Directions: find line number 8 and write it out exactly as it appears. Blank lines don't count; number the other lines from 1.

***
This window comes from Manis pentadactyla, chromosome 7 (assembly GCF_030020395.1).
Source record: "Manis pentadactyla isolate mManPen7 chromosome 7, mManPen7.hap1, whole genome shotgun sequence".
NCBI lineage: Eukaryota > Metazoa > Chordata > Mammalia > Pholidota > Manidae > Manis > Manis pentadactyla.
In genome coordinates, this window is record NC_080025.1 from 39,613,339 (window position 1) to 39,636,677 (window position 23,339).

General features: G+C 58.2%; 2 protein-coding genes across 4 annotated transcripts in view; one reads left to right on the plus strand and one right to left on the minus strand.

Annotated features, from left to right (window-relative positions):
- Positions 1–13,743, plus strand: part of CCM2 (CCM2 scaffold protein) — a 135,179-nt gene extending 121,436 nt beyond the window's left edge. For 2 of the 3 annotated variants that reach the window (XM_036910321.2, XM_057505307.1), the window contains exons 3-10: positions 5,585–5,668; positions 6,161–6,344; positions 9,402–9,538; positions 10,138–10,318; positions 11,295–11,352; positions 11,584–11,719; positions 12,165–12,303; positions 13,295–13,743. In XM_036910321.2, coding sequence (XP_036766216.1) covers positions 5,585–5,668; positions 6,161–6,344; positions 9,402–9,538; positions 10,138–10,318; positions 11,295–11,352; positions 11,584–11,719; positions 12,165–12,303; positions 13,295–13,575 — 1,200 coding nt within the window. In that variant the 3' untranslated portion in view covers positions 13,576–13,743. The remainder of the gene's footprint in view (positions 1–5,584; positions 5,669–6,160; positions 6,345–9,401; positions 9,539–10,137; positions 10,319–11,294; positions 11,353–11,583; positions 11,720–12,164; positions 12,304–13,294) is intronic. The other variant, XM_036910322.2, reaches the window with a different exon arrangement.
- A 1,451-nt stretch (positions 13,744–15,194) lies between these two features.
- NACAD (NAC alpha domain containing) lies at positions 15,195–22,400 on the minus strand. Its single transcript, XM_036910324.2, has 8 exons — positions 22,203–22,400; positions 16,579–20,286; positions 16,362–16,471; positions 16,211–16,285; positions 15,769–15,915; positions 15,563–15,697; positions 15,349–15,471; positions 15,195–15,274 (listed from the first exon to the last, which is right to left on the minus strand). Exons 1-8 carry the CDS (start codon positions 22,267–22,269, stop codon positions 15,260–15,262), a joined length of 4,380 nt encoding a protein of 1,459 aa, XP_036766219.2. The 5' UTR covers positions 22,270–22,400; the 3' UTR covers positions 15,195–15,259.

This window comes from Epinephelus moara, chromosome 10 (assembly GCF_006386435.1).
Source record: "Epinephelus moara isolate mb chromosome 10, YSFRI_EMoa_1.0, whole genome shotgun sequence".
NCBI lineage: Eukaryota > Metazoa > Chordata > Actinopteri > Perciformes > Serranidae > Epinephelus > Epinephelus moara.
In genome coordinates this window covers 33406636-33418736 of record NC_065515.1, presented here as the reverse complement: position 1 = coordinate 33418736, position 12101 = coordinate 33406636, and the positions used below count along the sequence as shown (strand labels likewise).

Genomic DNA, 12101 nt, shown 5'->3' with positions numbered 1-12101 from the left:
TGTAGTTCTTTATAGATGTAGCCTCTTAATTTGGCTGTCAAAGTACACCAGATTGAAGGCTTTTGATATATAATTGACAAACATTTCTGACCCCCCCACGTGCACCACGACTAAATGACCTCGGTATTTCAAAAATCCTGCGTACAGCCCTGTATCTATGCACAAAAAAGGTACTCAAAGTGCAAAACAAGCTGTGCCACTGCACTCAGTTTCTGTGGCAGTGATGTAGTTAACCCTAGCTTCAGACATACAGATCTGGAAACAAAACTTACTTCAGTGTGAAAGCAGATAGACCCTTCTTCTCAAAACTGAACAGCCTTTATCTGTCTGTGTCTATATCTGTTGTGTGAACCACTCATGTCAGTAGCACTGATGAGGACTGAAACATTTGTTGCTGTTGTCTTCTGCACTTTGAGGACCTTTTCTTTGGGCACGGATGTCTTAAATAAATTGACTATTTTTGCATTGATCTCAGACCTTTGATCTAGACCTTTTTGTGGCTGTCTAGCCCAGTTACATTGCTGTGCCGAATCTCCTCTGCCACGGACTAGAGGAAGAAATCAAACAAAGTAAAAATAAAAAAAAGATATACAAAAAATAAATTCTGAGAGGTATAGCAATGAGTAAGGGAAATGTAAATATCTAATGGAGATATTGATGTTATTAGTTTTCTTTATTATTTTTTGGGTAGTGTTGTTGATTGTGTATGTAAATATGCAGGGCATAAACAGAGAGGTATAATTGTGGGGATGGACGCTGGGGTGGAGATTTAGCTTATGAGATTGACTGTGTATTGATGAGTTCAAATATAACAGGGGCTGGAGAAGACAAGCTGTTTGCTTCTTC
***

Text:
- A 1,451-nt stretch (positions 13,744–15,194) lies between these two features.